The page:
Posts

Einstein meets Homer Simpson

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Einstein: So Mr. Simpson, what makes you say the universe is shaped like a doughnut and is expanding?  Homer: Mmmm, expanding doughnut. Einstein: Do you think the expansion is due to dark matter and dark energy? Homer: Dark matter? Oh, you mean chocolate. There's lots of energy in chocolate. Einstein: Hmmm, chocolate? Homer: Mmmm, chocolate.

Pi and Free Will

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Pi day (3/14) was 10 days ago, and my blog post is late.  Modern scientists tell us, however, that there is no such thing as free will, and that my lateness was pre-determined, unavoidable, and thus arguably, "not my fault."

The "no free will" thought experiment goes as follows: imagine we are all physical systems where every interaction can be known and measured.  Given enough data and computational ability, identifying cause and calculating effect delivers predictable outcomes with 100% accuracy. 

If we accept determinism, that our lives from birth to death have already been set, where does our moral responsibility go?  Why try at all?

The Atlantic wrestles with these questions in There's No Such Thing as Free Will (But we're better off believing in it anyway). The sub-heading gives it away, indicating that scientists have publicly walked back their argument, "Ha ha, we were just trolling all of you," but privately still think we have no free wi…

Bookshelf Classic: Programmers At Work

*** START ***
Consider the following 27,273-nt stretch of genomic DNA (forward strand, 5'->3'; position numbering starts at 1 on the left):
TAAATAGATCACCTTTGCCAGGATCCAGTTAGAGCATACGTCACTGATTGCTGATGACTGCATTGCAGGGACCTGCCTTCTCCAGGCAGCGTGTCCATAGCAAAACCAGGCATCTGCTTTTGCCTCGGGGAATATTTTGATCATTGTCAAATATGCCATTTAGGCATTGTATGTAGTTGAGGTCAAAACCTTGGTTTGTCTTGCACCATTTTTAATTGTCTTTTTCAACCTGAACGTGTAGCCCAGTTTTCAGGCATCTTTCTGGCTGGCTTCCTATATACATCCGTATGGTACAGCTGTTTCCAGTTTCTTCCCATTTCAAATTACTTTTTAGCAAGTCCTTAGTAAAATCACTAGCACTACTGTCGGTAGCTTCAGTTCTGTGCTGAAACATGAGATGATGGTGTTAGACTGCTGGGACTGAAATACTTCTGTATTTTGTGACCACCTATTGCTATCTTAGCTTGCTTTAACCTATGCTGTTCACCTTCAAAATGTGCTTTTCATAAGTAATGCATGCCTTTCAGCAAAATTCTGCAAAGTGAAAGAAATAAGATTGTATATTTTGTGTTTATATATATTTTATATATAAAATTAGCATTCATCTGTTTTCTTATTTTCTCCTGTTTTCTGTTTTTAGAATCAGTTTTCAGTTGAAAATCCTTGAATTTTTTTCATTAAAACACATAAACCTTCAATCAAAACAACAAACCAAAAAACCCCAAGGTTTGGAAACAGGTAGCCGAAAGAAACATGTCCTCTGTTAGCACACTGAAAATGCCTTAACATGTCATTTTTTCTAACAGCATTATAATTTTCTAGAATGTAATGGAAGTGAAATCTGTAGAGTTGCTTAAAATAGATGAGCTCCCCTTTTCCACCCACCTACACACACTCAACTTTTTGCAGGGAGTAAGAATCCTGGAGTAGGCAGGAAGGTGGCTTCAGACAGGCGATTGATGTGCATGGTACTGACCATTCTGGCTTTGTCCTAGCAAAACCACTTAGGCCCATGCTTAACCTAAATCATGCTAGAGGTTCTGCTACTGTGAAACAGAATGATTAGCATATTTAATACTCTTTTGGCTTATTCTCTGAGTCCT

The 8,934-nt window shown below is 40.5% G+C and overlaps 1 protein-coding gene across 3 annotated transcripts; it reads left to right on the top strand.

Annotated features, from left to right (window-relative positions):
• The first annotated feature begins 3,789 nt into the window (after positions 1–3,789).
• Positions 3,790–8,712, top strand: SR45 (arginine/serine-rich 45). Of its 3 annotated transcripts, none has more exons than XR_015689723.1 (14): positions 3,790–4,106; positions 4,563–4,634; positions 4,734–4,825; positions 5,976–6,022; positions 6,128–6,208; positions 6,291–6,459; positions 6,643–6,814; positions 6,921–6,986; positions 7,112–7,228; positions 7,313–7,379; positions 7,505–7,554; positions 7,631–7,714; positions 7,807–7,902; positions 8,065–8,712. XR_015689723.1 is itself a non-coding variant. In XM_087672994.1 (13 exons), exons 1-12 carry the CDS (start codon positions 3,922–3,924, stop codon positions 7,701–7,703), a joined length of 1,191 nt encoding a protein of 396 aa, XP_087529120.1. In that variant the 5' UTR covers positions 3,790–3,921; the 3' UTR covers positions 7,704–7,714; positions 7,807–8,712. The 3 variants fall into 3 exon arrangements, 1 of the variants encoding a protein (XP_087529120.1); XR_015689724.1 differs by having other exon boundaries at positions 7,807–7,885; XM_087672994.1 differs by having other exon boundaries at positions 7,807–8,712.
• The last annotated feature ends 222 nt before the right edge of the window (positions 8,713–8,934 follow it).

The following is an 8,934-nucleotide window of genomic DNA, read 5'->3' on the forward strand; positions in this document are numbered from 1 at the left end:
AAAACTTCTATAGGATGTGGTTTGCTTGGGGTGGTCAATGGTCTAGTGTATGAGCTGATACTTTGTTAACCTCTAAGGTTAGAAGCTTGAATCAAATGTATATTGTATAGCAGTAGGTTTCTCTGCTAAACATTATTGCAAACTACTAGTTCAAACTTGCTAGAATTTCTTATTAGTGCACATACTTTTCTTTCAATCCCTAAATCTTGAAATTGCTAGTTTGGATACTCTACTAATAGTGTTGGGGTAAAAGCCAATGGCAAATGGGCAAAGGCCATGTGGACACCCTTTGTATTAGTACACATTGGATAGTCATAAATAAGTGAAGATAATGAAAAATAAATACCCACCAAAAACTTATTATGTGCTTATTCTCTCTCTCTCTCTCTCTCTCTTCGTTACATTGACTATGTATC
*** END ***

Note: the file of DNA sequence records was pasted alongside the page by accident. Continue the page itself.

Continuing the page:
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Where did that idea come from? How difficult was it to bring the idea into reality? What does it feel like to develop a major program?

Susan Lammers interviewed 19 programmers along these lines to capture and understand what spawned the microcomputer industry.  With such an eclectic group (click on cover image), Lammers touched on the popular platforms, languages, and applications of the day, including CP/M, BASIC, and VisiCalc.  She also explored the boundaries where programming met music, mathematics, and gaming.

One of my favorite quotes in the book came from the  conversation with Bill Gates where he talked about "technical inversions":

GATES: The old rule used to be that a manager of a programmer was always a better programmer, and there were no what we called "technical inversions," where a programmer works for somebody who doesn't know how to program. We still follow that philosophy: At certain levels we've got business managers, but we don't have…

Limit Up Limit Down Calculator in Beta

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Limit Up Limit Down Calculator in Beta Luldcalc is an iOS app I wrote to calculate price bands in accordance to the rules put forth by the LULD Committee: http://www.luldplan.com/index.html

In addition to being a basic calculator, there are buttons to select tier 1 or tier 2 stocks, and also buttons to double the bands for market open and close.
For Testers A public beta is now available at:

https://testflight.apple.com/join/gWOth57S

The link will introduce you to Apple's TestFlight app which is used to gain access to the beta version of LuldCalc.  You'll need an iPhone running iOS 8 or later.

Install the TestFlight app and you'll find an icon that looks like this:



Open the TestFlight app, and you will be presented with a screen to redeem LuldCalc: